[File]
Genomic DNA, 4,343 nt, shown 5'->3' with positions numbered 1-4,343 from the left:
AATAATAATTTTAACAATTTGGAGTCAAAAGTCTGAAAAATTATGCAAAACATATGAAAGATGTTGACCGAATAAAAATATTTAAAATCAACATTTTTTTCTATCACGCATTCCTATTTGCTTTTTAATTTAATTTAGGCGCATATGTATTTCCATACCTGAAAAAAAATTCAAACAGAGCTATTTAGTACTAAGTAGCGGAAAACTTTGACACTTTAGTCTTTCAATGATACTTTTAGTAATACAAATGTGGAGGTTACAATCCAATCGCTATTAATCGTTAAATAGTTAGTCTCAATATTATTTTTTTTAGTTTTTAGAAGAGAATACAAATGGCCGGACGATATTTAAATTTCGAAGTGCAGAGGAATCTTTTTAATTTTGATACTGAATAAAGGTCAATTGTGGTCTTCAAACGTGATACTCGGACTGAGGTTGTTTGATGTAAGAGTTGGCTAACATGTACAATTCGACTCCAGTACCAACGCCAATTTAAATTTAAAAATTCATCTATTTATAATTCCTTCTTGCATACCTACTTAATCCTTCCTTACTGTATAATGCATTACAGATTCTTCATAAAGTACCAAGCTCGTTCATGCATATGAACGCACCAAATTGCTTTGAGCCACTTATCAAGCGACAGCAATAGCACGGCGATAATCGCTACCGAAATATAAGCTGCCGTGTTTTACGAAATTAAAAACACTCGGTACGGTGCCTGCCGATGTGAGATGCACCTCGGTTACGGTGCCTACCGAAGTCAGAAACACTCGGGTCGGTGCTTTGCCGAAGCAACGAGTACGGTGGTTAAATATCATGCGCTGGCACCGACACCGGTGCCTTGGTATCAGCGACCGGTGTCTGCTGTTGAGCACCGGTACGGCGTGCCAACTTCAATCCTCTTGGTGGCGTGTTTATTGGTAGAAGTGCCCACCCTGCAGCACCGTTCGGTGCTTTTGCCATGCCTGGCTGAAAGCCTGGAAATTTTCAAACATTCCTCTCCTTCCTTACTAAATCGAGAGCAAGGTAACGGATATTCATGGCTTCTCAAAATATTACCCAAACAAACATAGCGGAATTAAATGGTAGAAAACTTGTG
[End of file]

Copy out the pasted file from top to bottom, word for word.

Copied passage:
Genomic DNA, 4,343 nt, shown 5'->3' with positions numbered 1-4,343 from the left:
AATAATAATTTTAACAATTTGGAGTCAAAAGTCTGAAAAATTATGCAAAACATATGAAAGATGTTGACCGAATAAAAATATTTAAAATCAACATTTTTTTCTATCACGCATTCCTATTTGCTTTTTAATTTAATTTAGGCGCATATGTATTTCCATACCTGAAAAAAAATTCAAACAGAGCTATTTAGTACTAAGTAGCGGAAAACTTTGACACTTTAGTCTTTCAATGATACTTTTAGTAATACAAATGTGGAGGTTACAATCCAATCGCTATTAATCGTTAAATAGTTAGTCTCAATATTATTTTTTTTAGTTTTTAGAAGAGAATACAAATGGCCGGACGATATTTAAATTTCGAAGTGCAGAGGAATCTTTTTAATTTTGATACTGAATAAAGGTCAATTGTGGTCTTCAAACGTGATACTCGGACTGAGGTTGTTTGATGTAAGAGTTGGCTAACATGTACAATTCGACTCCAGTACCAACGCCAATTTAAATTTAAAAATTCATCTATTTATAATTCCTTCTTGCATACCTACTTAATCCTTCCTTACTGTATAATGCATTACAGATTCTTCATAAAGTACCAAGCTCGTTCATGCATATGAACGCACCAAATTGCTTTGAGCCACTTATCAAGCGACAGCAATAGCACGGCGATAATCGCTACCGAAATATAAGCTGCCGTGTTTTACGAAATTAAAAACACTCGGTACGGTGCCTGCCGATGTGAGATGCACCTCGGTTACGGTGCCTACCGAAGTCAGAAACACTCGGGTCGGTGCTTTGCCGAAGCAACGAGTACGGTGGTTAAATATCATGCGCTGGCACCGACACCGGTGCCTTGGTATCAGCGACCGGTGTCTGCTGTTGAGCACCGGTACGGCGTGCCAACTTCAATCCTCTTGGTGGCGTGTTTATTGGTAGAAGTGCCCACCCTGCAGCACCGTTCGGTGCTTTTGCCATGCCTGGCTGAAAGCCTGGAAATTTTCAAACATTCCTCTCCTTCCTTACTAAATCGAGAGCAAGGTAACGGATATTCATGGCTTCTCAAAATATTACCCAAACAAACATAGCGGAATTAAATGGTAGAAAACTTGTG